Jamaican Companies invest Pelican Bay Condo Development in St. Kitts
Basseterre, St. Kitts (CUOPM) — Another sign of full confidence in the St. Kitts and Nevis economy.
Two Jamaican companies – Sterling Investments Limited (SIL) and Surrey Paving have invested in a 226-unit Pelican Bay Limited, below Potato Bay, in Frigate Bay.
Sterling Investments Limited (SIL) has disclosed it has invested 7.5 percent of its growing private equity portfolio in a condominium development in St Kitts that targets subscribers to St. Kitts and Nevis’ Citizenship by Investment Programme.
The company has purchased preference shares in Pelican Bay Limited (PBL) on which it earns 8 percent per year. PBL is the main investor in the condominium complex.
The citizenship programme requires foreigners to invest capital of US$400,000 to qualify.
Sterling’s business development manager, Marion Ross, said the complex at Pelican Bay comprises 226 units, but declined to state the unit prices.
She said Sterling Asset Management Limited (SAM) was the arranger of financing for the real estate project into which SIL has poured $55.9 million.
Jamaican construction company, Surrey Paving, is the contractor on the project as well as an investor in PBL, said Ross.
Sterling Investments, which was incorporated in 2012, will list by introduction on October 13 at $134 per share, said Ross, relative to its book value of $138 per share.
The majority of the shareholders in SIL are pension funds, retirees and individual local equity investors; its board is chaired by Derrick Jones, while the other directors are Michael Bernard, Max Rochester and Charles Ross.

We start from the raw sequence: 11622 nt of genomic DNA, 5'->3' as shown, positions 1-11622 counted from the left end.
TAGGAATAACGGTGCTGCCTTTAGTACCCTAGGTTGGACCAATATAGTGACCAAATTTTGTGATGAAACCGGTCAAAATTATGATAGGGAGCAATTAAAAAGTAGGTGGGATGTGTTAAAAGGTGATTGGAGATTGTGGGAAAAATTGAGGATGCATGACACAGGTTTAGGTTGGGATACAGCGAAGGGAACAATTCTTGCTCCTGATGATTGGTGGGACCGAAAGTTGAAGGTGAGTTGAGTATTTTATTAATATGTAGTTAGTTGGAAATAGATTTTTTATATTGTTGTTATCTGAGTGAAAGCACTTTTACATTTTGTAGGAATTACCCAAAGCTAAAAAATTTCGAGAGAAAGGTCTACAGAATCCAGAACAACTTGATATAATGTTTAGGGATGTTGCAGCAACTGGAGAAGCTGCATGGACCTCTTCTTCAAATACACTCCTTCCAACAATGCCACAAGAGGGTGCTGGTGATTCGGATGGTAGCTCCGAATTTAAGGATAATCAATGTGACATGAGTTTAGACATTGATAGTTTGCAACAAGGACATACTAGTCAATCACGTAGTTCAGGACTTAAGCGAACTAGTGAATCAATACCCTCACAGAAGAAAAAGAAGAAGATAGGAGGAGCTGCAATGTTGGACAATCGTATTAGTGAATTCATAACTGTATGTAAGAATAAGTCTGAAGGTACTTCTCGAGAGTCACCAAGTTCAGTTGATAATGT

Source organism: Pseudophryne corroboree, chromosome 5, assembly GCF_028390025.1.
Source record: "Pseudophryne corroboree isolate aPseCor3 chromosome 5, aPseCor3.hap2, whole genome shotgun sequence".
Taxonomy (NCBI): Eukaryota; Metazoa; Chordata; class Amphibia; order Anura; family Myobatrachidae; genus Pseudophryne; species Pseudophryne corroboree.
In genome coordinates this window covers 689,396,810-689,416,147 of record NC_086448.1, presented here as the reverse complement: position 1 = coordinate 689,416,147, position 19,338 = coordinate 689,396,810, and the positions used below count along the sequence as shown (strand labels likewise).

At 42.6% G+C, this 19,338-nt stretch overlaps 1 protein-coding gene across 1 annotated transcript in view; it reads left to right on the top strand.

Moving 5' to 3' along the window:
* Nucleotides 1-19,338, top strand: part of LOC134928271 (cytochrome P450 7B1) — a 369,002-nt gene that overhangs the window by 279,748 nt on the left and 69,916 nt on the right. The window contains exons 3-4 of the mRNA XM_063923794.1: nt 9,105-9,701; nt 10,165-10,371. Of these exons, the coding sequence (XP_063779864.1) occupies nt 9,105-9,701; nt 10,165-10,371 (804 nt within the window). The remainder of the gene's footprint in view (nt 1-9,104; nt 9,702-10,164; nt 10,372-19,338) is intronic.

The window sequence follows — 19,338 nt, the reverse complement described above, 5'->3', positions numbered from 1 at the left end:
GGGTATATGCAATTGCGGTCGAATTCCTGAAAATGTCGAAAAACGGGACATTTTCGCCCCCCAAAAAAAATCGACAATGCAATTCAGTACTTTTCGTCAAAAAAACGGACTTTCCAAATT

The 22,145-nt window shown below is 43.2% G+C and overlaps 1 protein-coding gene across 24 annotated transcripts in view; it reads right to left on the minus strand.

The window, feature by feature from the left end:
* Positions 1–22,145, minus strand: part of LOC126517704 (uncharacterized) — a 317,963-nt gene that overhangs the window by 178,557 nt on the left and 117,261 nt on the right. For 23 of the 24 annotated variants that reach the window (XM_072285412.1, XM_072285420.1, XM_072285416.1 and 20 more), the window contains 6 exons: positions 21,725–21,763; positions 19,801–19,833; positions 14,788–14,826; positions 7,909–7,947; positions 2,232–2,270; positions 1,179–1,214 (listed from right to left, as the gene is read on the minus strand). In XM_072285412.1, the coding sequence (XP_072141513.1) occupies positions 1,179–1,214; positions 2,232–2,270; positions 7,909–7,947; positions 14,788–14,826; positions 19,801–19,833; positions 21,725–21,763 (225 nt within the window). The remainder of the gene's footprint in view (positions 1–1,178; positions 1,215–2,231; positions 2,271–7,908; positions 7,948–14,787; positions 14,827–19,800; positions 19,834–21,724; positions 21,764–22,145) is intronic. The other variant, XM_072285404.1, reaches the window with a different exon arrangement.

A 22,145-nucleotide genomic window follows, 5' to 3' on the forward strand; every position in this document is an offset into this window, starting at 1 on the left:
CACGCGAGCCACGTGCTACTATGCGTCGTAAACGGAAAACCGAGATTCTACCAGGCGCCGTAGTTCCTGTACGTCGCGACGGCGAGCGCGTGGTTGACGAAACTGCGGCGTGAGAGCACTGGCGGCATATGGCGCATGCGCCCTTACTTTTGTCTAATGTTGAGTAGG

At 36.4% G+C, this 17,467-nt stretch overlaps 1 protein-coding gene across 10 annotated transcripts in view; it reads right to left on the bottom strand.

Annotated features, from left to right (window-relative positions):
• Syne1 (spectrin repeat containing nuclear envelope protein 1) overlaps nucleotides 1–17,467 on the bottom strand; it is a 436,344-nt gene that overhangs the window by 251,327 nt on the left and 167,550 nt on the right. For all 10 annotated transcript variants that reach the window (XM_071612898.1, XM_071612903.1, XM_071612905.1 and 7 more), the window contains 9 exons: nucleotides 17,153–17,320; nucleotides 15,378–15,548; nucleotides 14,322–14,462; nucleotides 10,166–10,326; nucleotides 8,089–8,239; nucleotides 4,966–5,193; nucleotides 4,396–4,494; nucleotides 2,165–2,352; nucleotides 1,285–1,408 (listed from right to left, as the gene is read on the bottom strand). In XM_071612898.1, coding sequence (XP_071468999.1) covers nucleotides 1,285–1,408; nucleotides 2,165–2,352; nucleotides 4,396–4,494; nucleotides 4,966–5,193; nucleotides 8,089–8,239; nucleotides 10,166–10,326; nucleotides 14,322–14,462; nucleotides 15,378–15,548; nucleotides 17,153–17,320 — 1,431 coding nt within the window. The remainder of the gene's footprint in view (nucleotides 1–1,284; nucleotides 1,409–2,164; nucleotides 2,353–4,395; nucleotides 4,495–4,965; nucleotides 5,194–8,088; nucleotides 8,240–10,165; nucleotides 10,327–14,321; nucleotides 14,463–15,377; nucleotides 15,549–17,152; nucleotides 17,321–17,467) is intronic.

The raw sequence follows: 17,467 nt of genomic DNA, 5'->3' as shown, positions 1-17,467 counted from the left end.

Charles is also the head of Sterling Asset Management, which acts as investment manager for SIL.
“SAM and SIL are distinct corporate entities. SIL has an independent board of directors that monitors the actions of the investment manager,” said Marion.
Last December, Sterling Investments sold additional shares to existing shareholders and others, raising J$168 million, which Charles Ross later said was intended to take the company up to the 100 shareholder minimum required by the Jamaica Stock Exchange.
Marion, noting that the company was “committed to future capital raises in order to give other institutional and individual investors an opportunity to take advantage of the investment,” said another rights issue was pending, but the date is still to be finalised.
Company documents state that SIL is 92 percent invested in US dollar assets, that the company generates revenue from interest income from securities in the portfolio, and through capital gains realised from increases in the price of the securities.
SIL released its audited 16-month results ending December 2013, which put the company’s revenue at $70 million, $37 million of which were realised from foreign exchange gains. Profit for the same period was $46 million.
Its assets of $492 million at December are projected to have reached $737 million at June 2014.
For the year 2013, the company said it paid dividend of $2.96 per share, totalling $7.912 million for a dividend yield of approximately three percent.
Marion said the proposed dividend policy for SIL on listing is 30 percent of annual profit.